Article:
Why is it necessary for food producers to become certified? To answer that question, we first
look at different classifications of goods in terms of consumers’ ability to assess the quality of
the product. In Figure 1, we show the classification of different types of goods with increasing
information asymmetry. Nelson (1970) distinguishes between goods that have search and ex-
perience attributes. For search attributes, consumers know the quality of the good before pur-
chasing. This applies, for instance, to the freshness of food products. Experience goods, in con-
trast, require that the consumers learn the quality of the product after consumption. For exam-
ple, consumers only know the taste of food products after consumption. A third category, cre-
dence attributes, was introduced by Darby and Karni (1973). Credence goods have attributes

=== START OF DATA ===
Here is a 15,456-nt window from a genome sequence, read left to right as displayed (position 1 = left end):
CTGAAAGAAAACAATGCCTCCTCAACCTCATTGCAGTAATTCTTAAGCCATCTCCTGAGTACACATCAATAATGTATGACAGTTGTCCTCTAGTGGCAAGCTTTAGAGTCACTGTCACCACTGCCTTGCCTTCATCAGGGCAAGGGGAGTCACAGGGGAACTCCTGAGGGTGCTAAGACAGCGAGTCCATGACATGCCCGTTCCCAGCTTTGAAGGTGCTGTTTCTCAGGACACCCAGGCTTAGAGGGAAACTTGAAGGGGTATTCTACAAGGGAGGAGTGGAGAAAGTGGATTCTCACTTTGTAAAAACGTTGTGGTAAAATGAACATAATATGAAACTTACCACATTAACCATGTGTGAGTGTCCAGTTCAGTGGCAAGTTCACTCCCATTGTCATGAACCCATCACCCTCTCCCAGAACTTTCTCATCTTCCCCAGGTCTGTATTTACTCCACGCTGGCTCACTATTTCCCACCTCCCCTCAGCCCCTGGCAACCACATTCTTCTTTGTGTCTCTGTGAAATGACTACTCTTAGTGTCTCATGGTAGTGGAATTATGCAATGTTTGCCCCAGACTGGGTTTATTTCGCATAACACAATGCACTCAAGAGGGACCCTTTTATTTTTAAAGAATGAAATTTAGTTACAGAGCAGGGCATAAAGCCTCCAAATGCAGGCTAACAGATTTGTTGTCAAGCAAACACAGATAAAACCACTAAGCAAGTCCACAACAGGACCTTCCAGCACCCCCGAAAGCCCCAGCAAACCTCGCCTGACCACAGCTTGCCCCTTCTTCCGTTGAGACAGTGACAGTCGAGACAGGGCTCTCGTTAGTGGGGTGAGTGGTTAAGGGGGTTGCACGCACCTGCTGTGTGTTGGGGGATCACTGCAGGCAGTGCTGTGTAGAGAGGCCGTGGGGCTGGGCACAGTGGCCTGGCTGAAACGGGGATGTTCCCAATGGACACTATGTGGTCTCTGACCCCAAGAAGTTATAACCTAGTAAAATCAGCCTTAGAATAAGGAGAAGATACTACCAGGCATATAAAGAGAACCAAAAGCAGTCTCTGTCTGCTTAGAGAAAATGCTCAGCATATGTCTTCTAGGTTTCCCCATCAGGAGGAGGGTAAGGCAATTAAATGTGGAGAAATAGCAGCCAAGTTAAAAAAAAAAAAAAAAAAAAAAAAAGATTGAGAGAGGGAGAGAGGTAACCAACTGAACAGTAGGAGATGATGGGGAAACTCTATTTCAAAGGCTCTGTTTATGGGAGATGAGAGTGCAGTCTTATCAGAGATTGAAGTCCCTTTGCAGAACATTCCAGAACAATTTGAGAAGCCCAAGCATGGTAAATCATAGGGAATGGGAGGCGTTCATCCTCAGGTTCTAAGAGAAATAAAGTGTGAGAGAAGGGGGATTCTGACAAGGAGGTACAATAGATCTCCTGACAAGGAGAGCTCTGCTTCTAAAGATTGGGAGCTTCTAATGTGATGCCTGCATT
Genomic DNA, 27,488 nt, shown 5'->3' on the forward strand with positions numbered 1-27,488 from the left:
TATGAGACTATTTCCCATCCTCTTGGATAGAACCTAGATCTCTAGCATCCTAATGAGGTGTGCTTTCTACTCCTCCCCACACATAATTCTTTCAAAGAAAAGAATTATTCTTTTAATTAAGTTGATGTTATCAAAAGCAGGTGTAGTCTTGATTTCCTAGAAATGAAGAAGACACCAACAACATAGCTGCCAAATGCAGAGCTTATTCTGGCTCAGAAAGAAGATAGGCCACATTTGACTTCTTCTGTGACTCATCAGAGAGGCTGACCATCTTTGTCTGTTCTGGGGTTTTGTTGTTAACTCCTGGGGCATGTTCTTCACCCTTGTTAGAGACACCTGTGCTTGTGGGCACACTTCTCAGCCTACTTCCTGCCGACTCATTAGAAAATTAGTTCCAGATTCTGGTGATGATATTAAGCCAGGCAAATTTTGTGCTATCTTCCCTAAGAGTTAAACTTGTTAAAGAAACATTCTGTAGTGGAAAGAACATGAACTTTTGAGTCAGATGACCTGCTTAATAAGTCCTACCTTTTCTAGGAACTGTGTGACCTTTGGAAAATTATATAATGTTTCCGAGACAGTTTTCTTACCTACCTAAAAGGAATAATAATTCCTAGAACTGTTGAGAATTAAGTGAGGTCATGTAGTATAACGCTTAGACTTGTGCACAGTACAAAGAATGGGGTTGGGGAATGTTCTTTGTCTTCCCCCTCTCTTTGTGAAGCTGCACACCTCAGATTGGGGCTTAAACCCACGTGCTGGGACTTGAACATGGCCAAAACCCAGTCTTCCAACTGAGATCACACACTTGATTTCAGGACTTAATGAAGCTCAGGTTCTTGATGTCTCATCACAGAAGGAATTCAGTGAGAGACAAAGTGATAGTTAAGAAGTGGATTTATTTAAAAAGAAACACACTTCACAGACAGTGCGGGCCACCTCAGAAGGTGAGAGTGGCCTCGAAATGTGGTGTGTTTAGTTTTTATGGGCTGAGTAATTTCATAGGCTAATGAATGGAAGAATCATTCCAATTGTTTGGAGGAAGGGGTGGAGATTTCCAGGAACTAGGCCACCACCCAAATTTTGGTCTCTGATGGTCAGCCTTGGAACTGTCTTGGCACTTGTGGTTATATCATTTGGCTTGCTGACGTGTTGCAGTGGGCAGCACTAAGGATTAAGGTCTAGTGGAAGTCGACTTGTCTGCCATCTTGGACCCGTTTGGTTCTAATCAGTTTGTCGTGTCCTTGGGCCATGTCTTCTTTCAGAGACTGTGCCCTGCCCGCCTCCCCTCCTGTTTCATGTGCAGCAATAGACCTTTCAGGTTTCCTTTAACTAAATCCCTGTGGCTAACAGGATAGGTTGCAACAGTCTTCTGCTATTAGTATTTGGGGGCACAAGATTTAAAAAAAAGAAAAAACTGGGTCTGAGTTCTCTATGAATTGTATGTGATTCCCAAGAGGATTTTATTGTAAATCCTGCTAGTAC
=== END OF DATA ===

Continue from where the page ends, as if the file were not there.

which can be observed by consumers only to prohibitive costs. One example for a credence
attribute is the nutrition content of food products. Finally, Tietzel and Weber (1991) revealed
another type of product attribute, so called Potemkin attributes. Like credence attributes the
quality cannot effectively be observed after consumption, but may also not be observed with
additional effort, as it is the case for credence attributes. Only process accompanying observa-
tion offers genuine information about Potemkin attributes.
Figure 1: Typology of Attributes
Search Attribute
Experience Attribute
Credence Attribute
Potemkin Attribute
Qualities which are known
before purchase
Qualities, which are
known only after con-
sumption
Qualities, which can be ob-
served by a single cus-
tomer only to prohibitive
costs, but buyers can rely
on third party judgments
Process-oriented qualities,
which are hidden for third
parties as well as for cus-
tomers at the end product
level
Freshness, appearance
Taste, shelf life
Nutrition, contamination
Animal welfare, fair trade
Increasing information asymmetry
Source: Based on Jahn, Schramm, and Spiller 2005